Once you’ve reached menopause it’s pretty common to assume your baby-making days are over. But don’t put away the birth control just yet! Although it’s rare, some lucky ladies can still fall pregnant at this stage in their lives, and more often than not it comes as a bit of a shock.
What is a menopause baby?
A menopause baby is conceived and delivered by a mother who is technically going through ‘perimenopause’ – the transition period before the ovaries eventually stop releasing eggs (menopause). For most women, perimenopause starts in their 40s, although for some it can be as early as their 30s or later in their 50s, and it usually lasts for a year or two.
During this time the woman will experience irregular periods, hot flashes, vaginal dryness, irritability, trouble sleeping and low sex drive; due to the hormonal changes such as the ovaries producing less oestrogen.
When women are a bit older and start skipping a few periods, it’s only natural to assume that menopause is knocking on the door. The problem is, irregular periods at a later stage in life are actually quite normal and not necessarily a sign that you’re now completely infertile. So even though the chances of women falling pregnant naturally over the age of 45 are incredibly slim (around 1 percent), it doesn’t mean that it can’t happen – even if you’ve stopped getting your period.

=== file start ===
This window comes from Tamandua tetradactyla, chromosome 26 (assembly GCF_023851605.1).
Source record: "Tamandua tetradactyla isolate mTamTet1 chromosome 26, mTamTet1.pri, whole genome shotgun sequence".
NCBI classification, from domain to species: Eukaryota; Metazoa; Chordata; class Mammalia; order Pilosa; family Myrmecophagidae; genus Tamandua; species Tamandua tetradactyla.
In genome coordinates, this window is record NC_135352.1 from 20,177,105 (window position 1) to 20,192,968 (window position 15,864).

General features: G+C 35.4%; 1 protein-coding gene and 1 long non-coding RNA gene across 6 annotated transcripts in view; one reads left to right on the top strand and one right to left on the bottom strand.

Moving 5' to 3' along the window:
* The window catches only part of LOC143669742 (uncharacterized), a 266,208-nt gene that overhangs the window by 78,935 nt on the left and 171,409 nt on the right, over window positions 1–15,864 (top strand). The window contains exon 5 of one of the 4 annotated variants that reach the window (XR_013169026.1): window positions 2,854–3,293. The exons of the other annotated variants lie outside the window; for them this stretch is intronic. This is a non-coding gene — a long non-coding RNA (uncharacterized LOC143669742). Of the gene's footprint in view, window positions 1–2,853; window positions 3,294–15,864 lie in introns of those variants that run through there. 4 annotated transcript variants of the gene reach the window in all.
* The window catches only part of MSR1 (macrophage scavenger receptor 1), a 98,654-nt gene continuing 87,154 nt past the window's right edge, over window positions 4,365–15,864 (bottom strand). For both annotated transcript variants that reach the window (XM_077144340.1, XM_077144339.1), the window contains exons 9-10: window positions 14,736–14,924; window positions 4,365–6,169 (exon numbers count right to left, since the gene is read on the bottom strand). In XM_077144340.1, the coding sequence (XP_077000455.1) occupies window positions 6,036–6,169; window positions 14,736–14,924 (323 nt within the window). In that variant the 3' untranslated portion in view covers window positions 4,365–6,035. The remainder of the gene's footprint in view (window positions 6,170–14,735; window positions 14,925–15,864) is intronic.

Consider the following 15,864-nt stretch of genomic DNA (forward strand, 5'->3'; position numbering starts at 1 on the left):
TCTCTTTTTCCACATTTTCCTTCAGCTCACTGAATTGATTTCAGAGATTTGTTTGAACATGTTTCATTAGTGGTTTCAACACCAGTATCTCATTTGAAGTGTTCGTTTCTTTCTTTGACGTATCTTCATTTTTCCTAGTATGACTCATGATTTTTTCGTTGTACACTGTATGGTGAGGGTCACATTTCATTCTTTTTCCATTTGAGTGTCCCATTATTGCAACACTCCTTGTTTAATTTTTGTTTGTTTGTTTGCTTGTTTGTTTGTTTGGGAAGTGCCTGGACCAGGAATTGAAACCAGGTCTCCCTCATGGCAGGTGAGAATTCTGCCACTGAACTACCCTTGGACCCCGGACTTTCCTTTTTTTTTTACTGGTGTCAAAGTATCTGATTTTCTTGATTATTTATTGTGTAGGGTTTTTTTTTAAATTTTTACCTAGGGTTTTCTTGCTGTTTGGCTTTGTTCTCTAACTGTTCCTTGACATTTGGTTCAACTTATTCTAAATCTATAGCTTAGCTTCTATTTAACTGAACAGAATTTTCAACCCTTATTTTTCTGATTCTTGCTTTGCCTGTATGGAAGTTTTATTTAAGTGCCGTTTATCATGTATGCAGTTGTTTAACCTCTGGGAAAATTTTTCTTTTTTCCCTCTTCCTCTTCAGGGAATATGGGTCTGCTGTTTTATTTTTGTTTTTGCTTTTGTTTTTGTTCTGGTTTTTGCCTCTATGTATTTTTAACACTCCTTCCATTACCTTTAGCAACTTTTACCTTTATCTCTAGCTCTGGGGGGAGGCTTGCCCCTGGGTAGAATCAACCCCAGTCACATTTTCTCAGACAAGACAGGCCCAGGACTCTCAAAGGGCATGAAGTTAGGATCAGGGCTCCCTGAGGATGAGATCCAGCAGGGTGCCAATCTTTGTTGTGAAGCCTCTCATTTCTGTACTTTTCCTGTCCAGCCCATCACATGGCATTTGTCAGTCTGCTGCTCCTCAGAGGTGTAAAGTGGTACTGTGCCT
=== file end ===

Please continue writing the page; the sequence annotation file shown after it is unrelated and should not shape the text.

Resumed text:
Some women conceive in their 50s and even 60s, with the oldest recorded spontaneous pregnancy being Xinju Tian from Zaozhuang, China who gave birth at the ripe old age of 67 in 2019! It’s widely believed that many female celebrities who are having babies later in life are actually using egg donors, but some have fallen pregnant naturally such as Halle Berry (who admits she was perimenopausal when she conceived her son Maceo at age 47) and Kelly Preston (who was floored by her pregnancy at age 48 with husband John Travolta, which resulted in their youngest child Benjamin).
How it happens
Many menopause babies come about because a woman has started perimenopause and doesn’t believe it’s now possible to conceive anymore, and therefore doesn’t use contraception. It can also happen when a woman has been unsuccessful in conceiving her whole life and incorrectly believes she is incapable of bearing children.
Technically, a woman has reached menopause once she hasn’t had a period for a year. However, there have also been rare cases where women who have had babies as many as seven years after they believed they went through menopause – incredible!
Why it happens
There is no answer to this magical mystery of the human body, however, there are some theories around what causes this sudden boost of fertility in mature women.
Some say that hormone replacement therapy (which many women use when going through menopause) contributes to this increase in fertility, while others believe it’s your body’s way of having one last shot at doing what nature intended. Whatever the reason, it’s certainly a miracle!
Risks and considerations
While defying the odds and having a baby unexpectedly later in life might be a welcome arrival for many (especially if they have failed to conceive previously), there are a few factors to be aware of. These include: